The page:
Charles Tisdall of County Meath, 1740-51

From spendthrift youth to improving landlord

By Marion Rogan

This book investigates the world of Charles Tisdall, a Co. Meath landlord and gentleman, during the mid-18th century. It begins with Tisdall's coming into his inheritance during the most unfavorable climactic circumstances of 1740 when Ireland was devastated by frost, famine, disease, and death. It ends in 1751, when the country was experiencing significant economic growth. It details Tisdall's extensive travel on the Grand Tour, explores his expenditure on material acquisitions, his lifestyle and leisure pursuits, and it provides a vivid glimpse into his privileged and fashionable world. The book considers the management structure he established on his Meath estate and his relationships with his tenants. An early proponent of the 'improving' ethos, Charles Tisdall's legacy is indelibly imprinted on the Meath landscape in the Richard Castle-designed Charlesfort House, the two demesnes with their large plantations of trees, and the extensive surviving stone-work. Although he rubbed shoulders with the great and the good, he was neither titled nor a member of parliament. He was a middling-sized country landowner. A consideration of just three aspects of Tisdall's life suggests that he fits into a pattern identified by other historians of the eighteenth-century elite. Charles Tisdall occupied a middle position; lower than the aristocracy, but higher than the large tenant farmer. (Series: Maynooth Studies in Local History -- Vol. 114)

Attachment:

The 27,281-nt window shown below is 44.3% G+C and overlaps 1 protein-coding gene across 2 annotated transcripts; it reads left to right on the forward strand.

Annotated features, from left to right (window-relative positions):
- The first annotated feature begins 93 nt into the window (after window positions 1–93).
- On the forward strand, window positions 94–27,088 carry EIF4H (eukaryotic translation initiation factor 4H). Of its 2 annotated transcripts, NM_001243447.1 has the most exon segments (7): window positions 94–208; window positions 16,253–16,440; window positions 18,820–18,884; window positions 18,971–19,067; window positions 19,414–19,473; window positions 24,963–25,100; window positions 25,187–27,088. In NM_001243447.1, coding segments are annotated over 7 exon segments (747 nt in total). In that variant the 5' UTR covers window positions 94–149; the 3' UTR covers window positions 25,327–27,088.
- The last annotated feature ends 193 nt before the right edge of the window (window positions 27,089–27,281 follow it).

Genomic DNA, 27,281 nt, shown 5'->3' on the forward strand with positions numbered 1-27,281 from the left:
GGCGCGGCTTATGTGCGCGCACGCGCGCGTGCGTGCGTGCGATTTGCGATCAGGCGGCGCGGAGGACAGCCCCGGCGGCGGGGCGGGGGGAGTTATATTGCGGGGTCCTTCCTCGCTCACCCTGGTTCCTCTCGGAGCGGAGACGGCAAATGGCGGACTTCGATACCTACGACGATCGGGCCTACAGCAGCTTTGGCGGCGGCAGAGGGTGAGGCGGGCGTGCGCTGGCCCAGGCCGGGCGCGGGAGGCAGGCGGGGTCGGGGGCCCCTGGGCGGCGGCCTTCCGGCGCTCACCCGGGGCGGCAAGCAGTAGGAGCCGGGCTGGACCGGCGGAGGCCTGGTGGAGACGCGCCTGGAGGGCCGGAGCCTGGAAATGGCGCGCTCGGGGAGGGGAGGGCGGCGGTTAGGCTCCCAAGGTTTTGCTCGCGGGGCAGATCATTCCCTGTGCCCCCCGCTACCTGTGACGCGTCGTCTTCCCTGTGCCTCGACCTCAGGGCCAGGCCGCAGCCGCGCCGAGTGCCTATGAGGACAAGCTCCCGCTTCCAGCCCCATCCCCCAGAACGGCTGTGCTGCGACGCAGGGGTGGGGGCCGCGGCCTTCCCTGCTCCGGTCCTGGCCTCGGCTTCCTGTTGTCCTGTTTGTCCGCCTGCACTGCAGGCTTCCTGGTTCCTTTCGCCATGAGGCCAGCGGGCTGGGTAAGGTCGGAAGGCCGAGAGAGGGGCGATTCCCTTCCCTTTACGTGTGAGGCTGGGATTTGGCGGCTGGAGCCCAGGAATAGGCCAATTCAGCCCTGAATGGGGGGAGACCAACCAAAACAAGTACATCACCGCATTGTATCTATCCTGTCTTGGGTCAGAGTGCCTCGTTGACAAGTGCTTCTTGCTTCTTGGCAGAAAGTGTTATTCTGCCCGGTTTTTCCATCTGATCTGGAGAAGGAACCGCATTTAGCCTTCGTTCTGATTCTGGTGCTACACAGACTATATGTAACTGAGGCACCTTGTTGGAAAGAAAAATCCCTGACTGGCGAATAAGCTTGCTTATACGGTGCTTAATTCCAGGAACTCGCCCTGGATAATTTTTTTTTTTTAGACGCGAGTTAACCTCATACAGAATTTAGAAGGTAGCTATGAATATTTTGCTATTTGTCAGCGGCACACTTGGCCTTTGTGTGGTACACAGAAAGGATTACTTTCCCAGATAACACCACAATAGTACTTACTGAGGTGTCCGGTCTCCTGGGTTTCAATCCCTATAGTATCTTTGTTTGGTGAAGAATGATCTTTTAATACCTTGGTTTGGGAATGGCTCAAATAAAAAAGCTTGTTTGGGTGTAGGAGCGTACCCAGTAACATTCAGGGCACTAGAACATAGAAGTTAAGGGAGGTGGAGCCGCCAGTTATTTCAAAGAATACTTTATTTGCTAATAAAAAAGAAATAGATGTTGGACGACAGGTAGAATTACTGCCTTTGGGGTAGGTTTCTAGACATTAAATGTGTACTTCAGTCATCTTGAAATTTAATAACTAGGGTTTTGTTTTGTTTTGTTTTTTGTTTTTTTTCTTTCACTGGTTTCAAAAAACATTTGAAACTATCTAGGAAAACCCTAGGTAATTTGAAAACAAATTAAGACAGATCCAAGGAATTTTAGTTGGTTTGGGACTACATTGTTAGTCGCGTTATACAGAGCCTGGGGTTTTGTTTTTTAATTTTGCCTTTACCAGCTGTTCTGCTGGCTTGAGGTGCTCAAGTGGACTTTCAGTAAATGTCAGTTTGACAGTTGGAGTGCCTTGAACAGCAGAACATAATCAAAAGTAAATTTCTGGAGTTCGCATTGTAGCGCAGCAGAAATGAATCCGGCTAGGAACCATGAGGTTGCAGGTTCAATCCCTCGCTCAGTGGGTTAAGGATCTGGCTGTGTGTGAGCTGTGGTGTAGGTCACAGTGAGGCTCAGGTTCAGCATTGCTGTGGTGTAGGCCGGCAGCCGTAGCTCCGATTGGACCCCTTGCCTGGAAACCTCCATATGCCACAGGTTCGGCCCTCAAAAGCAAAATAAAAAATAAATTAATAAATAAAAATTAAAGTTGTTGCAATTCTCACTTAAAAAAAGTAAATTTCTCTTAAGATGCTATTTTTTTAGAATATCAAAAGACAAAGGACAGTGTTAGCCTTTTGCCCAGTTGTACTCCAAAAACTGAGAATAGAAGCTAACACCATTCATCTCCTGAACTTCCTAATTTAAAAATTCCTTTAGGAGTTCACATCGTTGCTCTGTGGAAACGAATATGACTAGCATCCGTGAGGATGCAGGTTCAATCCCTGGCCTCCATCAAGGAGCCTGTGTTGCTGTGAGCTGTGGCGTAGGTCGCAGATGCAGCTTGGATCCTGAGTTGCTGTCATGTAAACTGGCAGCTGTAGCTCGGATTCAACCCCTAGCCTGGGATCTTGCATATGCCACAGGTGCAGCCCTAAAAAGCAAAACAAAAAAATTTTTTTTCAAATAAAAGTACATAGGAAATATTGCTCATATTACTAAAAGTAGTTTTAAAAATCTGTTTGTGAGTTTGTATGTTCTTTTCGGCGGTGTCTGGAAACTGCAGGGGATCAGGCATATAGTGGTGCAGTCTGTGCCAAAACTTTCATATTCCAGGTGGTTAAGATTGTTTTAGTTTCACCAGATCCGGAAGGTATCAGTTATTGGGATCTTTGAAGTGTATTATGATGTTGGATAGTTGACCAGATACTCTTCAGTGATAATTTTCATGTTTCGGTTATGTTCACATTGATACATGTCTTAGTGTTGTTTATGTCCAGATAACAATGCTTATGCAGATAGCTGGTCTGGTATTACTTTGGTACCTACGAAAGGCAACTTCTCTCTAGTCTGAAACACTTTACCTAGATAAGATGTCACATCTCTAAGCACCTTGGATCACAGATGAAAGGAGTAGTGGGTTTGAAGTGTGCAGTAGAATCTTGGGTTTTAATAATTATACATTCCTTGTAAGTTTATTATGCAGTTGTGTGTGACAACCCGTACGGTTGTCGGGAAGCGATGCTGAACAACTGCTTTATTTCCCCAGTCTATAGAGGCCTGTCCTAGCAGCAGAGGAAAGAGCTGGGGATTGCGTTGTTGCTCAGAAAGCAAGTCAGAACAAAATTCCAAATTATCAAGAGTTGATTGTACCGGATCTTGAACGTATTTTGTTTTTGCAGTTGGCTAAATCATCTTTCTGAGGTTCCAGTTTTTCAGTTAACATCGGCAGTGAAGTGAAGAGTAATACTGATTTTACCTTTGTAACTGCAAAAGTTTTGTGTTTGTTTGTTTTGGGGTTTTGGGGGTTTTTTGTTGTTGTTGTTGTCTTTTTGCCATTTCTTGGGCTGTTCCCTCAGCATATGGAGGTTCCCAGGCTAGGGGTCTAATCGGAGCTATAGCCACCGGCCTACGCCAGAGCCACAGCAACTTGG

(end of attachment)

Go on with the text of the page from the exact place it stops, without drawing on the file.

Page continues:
Publication Date: 9/12/2014
Format: Paper
ISBN: 9781846825156